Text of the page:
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The Top 30 Sci-Fi, Fantasy and Horror Actresses, #8-6 [Part five of a series.]
Scream queens. Horror heroines. Sci-fi divas. Cult/genre film legends. We know them. We love them. We’ve watched them run, scream, bleed, cry, die, strip, cower, fight, kill and kick ass in numerous science fiction, fantasy and horror films over the years.
Who are the most memorable and important genre actresses? I’m not talking about on-screen characters, like Alien’s Ripley or Dana Scully of The X-Files, but the women who portrayed these scream queens and sci-fi heroines. I’ve chosen thirty actresses who I think have made the most important contributions to the sci-fi/horror/fantasy/cult genres, in both film and television.
My criteria for this Top 30 List were as follows: the sheer number of roles in horror/fantasy/sci-fi movies and TV shows; the famous, outstanding and genre-defining roles/characters portrayed; and, the actresses’ acceptance of and participation in fandom and fan events. I developed a complex algorithm to evaluate these factors and determine list ranking. (In other words, my list is completely subjective and only slightly more advanced than throwing darts at a dart board.)
Here’s the list so far:
30. Connie Mason; 29. Jenny Agutter; 28. Jane Seymour; 27. Amy Irving; 26. Bobbi Bresee; 25. Rosalba Neri/Sarah Bay; 24. Erika Blanc; 23. Asia Argento; 22. Lindsay Wagner; 21. Lynn Lowry; 20. Michelle Bauer; 19. Linda Blair; 18. Shawnee Smith; 17. Sarah Michelle Gellar; 16. Tiffany Sheppis; 15. Brinke Stevens; 14. Nancy Allen; 13. Caroline Munro; 12. Marilyn Burns; 11. Debbie Rochon; 10. Sybil Danning; 9. Fay Wray
So, without further ado:
8. LINNEA QUIGLEY B-movie scream queen Linnea Quigley was a very shy only child who began acting in L.A. after her family moved there from Iowa in the late 70s. Best known for dancing naked on a tombstone in Return of the Living Dead, she has appeared in enough horror films to earn her the nickname “Queen of the Bs” and a spot on SoundOnSight.org’s list of greatest scream queens.
On screen, Quigley has been shot in the head in Stone Cold Dead, impaled on a deer antler trophy in Silent Night, Deadly Night, killed by zombies in Return of the Living Dead, stabbed in Witchtrap, and had her head bitten off by a monster in Creepozoids. In Hollywood Chainsaw Hookers she got to turn the tables as a prostitute who chops up pimps with a power saw. And then there’s that memorable lipstick scene in Night of the Demons. Quigley has also appeared in Nightmare Sisters, Sorority Babes in the Slimeball Bowl-A-Rama, Pumpkinhead II, Hoodoo For Voodoo and many other movies. In an interview with People in 1989, Quigley described the scream queen gig by saying, “In this business, you have to scream well, run well and die well.”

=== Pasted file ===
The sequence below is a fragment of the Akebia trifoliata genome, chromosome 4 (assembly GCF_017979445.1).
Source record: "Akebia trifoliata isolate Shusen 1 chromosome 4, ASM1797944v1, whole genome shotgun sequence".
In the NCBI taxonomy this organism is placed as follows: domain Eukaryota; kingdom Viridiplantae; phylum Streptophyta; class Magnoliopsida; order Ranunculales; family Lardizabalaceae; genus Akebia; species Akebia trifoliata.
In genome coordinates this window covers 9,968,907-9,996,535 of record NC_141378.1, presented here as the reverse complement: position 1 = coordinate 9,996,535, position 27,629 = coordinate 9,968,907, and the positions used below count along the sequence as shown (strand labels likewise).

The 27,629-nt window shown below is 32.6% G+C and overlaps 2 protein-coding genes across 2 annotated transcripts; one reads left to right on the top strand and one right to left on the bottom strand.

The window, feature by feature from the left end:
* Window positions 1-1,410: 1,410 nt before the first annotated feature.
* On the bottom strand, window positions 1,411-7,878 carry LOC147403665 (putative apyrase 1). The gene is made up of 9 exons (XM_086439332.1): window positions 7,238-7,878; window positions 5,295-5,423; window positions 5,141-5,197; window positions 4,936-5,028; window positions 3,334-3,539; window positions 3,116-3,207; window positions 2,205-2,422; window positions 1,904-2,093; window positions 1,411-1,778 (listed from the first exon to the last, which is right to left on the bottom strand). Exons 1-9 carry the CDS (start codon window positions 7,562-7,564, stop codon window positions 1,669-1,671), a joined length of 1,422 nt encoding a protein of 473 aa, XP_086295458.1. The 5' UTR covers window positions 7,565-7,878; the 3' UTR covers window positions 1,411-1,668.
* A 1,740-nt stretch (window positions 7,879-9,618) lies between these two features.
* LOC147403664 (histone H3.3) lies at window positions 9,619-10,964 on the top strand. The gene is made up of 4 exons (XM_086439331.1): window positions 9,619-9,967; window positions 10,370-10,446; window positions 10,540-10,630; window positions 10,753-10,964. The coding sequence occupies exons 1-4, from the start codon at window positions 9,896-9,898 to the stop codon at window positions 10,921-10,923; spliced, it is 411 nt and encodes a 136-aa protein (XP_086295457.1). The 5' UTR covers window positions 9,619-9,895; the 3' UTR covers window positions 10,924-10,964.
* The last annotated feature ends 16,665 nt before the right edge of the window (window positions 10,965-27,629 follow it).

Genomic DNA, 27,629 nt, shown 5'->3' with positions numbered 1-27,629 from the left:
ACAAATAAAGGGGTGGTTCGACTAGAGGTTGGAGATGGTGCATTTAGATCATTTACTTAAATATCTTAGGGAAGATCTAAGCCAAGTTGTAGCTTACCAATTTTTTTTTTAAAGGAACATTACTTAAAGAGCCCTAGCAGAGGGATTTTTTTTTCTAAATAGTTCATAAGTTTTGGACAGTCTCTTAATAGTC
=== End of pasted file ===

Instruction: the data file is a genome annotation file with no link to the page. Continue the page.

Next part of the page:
One of the films most memorable to Quigley is Nightmare on Elm Street 4, where she played the soul of one of Freddy’s victims. Her boyfriend, special effects guy Steve Johnson, proposed to her immediately after she finished filming the “victims’ souls in Freddy’s chest” scene and was still covered in special-effects goo. (Quigley and Johnson later divorced.)
Currently living in south Florida, Quigley – who is a horror movie fan herself – is an avid animal lover and PETA supporter. She is the author of two books about B-movie actresses titled Chainsaw and I'm Screaming As Fast As I Can. She’s also a frequent and popular convention guest.
7. ADRIENNE BARBEAU Adrienne Barbeau didn’t really play a “scream queen” all that often, yet she has appeared on SoundOnSight.org and Cinematical’s greatest scream queens lists (and many other lists). A sex symbol from the get-go because of her DD bust line, Barbeau is a talented singer and stage actress who was nominated for a Tony Award for her role as Rizzo in Grease. She did a lot of TV in the beginning of her career -- Quincy, The Love Boat -- before getting the role in Maude as Maude's divorced daughter Carol.